6 Factors That Influence Exchange Rates
In light of both the tanking of Venezuela’s bolívar and the recent developments in currency wars in Japan and South Korea, here are the six major factors that influence currency exchange rates that every investor should know.
As with many things in macroeconomics, it’s important to note that many of these factors are related to one another.
Government Intervention: Central banks can influence rates by buying or selling the domestic currency.
Inflation: Countries with consistently high inflation rates tend to have lower currency values. This is because purchasing value decreases relative to other countries.
Interest Rates: A rise in interest rates in a country can offer investors a higher rate of return than other countries. As a result, the currency can appreciate relative to other countries.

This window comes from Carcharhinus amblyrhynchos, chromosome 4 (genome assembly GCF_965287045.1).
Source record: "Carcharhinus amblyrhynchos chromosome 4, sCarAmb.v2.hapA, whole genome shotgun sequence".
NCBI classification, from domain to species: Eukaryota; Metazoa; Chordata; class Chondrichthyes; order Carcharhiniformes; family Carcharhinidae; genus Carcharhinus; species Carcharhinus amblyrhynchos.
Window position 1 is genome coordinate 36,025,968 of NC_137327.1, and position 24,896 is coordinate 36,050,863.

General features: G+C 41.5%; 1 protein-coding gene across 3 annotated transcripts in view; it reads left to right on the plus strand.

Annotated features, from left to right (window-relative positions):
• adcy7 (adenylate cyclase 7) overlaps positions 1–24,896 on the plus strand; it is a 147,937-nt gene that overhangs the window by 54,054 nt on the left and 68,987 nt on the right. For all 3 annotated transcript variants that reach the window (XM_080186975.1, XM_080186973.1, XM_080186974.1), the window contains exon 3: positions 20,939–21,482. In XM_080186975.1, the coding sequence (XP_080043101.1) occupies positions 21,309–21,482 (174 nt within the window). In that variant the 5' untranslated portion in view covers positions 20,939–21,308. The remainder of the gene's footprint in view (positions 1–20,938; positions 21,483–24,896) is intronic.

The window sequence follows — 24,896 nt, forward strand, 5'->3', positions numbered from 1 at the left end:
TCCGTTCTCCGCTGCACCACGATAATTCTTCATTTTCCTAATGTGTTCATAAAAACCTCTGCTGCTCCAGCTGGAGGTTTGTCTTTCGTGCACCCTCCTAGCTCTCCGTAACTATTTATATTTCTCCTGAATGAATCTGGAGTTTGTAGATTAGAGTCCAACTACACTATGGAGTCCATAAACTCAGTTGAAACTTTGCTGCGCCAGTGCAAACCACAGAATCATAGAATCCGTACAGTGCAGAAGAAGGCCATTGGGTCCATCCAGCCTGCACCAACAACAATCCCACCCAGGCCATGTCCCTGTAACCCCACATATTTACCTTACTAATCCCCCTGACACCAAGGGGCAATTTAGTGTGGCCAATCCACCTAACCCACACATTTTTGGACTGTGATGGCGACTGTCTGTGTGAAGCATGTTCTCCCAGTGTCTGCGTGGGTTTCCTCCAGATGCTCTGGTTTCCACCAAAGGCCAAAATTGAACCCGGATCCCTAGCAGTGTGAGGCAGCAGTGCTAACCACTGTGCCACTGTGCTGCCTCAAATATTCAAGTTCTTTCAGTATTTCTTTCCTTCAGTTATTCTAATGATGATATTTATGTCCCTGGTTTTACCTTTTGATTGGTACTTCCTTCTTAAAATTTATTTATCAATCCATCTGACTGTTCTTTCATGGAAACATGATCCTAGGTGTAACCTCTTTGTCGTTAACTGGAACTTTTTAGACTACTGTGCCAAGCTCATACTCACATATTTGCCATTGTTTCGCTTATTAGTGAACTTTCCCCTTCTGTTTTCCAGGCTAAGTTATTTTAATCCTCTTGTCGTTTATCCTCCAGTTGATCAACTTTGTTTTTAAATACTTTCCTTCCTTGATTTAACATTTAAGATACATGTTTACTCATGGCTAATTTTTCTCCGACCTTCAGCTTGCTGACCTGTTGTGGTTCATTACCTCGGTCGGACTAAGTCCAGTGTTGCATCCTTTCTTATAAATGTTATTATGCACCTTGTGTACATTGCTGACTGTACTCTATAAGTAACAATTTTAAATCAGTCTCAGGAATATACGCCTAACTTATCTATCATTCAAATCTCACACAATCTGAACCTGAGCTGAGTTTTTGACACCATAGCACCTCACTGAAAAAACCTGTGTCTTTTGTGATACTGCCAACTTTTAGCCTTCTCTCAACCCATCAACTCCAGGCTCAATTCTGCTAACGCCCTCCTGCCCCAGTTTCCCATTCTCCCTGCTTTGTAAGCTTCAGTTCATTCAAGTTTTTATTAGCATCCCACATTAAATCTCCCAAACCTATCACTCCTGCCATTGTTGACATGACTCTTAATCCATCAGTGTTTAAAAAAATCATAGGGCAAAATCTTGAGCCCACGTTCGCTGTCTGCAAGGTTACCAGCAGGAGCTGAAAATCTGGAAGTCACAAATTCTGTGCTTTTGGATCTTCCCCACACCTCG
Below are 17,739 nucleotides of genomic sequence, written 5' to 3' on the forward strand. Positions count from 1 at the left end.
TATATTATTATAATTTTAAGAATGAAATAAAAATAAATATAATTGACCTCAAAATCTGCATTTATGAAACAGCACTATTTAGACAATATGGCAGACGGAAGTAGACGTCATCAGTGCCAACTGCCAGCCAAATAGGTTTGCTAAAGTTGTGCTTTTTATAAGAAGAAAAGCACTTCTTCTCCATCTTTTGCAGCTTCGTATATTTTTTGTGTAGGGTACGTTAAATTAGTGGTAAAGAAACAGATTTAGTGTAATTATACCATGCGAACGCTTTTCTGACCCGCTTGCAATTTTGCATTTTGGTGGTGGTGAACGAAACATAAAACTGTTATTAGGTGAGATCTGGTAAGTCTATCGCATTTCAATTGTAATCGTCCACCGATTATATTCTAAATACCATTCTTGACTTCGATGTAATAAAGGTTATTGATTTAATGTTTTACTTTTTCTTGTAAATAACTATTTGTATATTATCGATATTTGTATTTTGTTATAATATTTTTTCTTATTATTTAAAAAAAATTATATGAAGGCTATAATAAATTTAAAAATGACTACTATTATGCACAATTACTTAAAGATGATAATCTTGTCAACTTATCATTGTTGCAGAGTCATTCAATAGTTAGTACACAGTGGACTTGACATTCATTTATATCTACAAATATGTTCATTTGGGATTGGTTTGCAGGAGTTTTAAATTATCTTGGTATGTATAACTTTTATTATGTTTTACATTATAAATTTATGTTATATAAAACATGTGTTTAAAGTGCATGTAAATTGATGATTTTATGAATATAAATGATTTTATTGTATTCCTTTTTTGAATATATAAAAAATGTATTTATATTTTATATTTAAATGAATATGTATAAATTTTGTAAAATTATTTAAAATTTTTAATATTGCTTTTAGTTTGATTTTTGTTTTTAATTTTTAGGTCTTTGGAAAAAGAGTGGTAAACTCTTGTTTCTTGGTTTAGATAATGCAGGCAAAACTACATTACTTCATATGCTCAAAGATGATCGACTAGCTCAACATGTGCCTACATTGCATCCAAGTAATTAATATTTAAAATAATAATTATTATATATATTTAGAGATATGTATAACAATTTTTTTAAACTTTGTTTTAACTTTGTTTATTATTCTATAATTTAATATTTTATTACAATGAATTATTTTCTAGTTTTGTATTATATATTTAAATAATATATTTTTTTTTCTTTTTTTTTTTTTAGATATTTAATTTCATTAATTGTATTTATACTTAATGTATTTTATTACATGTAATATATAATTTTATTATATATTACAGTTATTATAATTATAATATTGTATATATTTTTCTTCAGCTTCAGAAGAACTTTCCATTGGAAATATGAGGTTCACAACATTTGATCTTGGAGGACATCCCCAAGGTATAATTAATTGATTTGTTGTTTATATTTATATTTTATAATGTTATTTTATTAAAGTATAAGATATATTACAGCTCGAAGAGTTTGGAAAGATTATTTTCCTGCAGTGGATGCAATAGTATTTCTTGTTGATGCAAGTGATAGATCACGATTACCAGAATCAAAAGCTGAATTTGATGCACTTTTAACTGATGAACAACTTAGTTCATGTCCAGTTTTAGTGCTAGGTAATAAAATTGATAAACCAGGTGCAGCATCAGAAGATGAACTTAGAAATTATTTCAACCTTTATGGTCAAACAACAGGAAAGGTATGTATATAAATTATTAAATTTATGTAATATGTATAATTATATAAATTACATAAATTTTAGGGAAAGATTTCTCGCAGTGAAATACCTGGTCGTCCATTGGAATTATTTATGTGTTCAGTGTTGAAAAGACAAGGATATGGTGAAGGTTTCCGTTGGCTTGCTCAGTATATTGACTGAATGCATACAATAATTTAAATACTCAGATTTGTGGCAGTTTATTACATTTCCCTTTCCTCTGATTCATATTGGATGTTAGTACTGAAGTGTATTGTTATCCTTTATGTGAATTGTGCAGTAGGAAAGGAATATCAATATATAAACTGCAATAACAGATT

Current Account Deficits: If a country has a current account deficit, it means that it is spending more than it is earning in foreign trade. To make up this deficit, countries may borrow capital from other external sources, which will in turn help make the domestic currency depreciate.
Government Debt: Countries with high amounts of debt are less attractive to foreign investors due to the chance of default as well as possible high inflation rates. This can decrease the currency’s value.
Speculation: Most trades in the forex markets are speculative trades, which means that sentiment and momentum play big roles. Even if the fundamentals don’t align, the market for a currency can continue soaring or depreciating if traders and governments perceive it should.
Original graphic by: Hiwayfx
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